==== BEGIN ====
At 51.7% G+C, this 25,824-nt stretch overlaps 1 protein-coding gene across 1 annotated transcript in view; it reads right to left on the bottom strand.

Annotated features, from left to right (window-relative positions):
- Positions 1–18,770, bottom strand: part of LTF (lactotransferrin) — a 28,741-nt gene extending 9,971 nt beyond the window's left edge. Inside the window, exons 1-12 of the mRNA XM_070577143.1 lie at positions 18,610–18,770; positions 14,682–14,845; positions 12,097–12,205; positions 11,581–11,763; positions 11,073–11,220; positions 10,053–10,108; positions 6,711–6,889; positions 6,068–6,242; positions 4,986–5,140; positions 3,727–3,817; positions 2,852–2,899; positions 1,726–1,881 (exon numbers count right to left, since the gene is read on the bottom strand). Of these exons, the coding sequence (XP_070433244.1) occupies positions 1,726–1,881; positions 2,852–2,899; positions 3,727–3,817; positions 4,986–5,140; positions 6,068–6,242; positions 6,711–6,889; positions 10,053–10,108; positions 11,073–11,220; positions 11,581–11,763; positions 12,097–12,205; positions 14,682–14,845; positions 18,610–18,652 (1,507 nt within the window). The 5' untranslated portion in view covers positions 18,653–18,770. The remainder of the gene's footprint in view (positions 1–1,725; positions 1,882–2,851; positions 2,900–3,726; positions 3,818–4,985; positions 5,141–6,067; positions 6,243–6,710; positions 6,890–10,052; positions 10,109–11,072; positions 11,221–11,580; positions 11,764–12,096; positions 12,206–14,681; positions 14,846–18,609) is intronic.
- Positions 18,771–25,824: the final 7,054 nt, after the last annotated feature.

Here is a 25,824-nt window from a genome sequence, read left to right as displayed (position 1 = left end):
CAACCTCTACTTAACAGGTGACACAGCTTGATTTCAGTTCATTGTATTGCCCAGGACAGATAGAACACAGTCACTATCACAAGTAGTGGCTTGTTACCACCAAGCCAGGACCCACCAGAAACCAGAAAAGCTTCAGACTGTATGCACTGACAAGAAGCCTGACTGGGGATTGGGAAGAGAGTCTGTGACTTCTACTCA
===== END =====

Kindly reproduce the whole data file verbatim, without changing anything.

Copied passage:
At 51.7% G+C, this 25,824-nt stretch overlaps 1 protein-coding gene across 1 annotated transcript in view; it reads right to left on the bottom strand.

Annotated features, from left to right (window-relative positions):
- Positions 1–18,770, bottom strand: part of LTF (lactotransferrin) — a 28,741-nt gene extending 9,971 nt beyond the window's left edge. Inside the window, exons 1-12 of the mRNA XM_070577143.1 lie at positions 18,610–18,770; positions 14,682–14,845; positions 12,097–12,205; positions 11,581–11,763; positions 11,073–11,220; positions 10,053–10,108; positions 6,711–6,889; positions 6,068–6,242; positions 4,986–5,140; positions 3,727–3,817; positions 2,852–2,899; positions 1,726–1,881 (exon numbers count right to left, since the gene is read on the bottom strand). Of these exons, the coding sequence (XP_070433244.1) occupies positions 1,726–1,881; positions 2,852–2,899; positions 3,727–3,817; positions 4,986–5,140; positions 6,068–6,242; positions 6,711–6,889; positions 10,053–10,108; positions 11,073–11,220; positions 11,581–11,763; positions 12,097–12,205; positions 14,682–14,845; positions 18,610–18,652 (1,507 nt within the window). The 5' untranslated portion in view covers positions 18,653–18,770. The remainder of the gene's footprint in view (positions 1–1,725; positions 1,882–2,851; positions 2,900–3,726; positions 3,818–4,985; positions 5,141–6,067; positions 6,243–6,710; positions 6,890–10,052; positions 10,109–11,072; positions 11,221–11,580; positions 11,764–12,096; positions 12,206–14,681; positions 14,846–18,609) is intronic.
- Positions 18,771–25,824: the final 7,054 nt, after the last annotated feature.

Here is a 25,824-nt window from a genome sequence, read left to right as displayed (position 1 = left end):
CAACCTCTACTTAACAGGTGACACAGCTTGATTTCAGTTCATTGTATTGCCCAGGACAGATAGAACACAGTCACTATCACAAGTAGTGGCTTGTTACCACCAAGCCAGGACCCACCAGAAACCAGAAAAGCTTCAGACTGTATGCACTGACAAGAAGCCTGACTGGGGATTGGGAAGAGAGTCTGTGACTTCTACTCA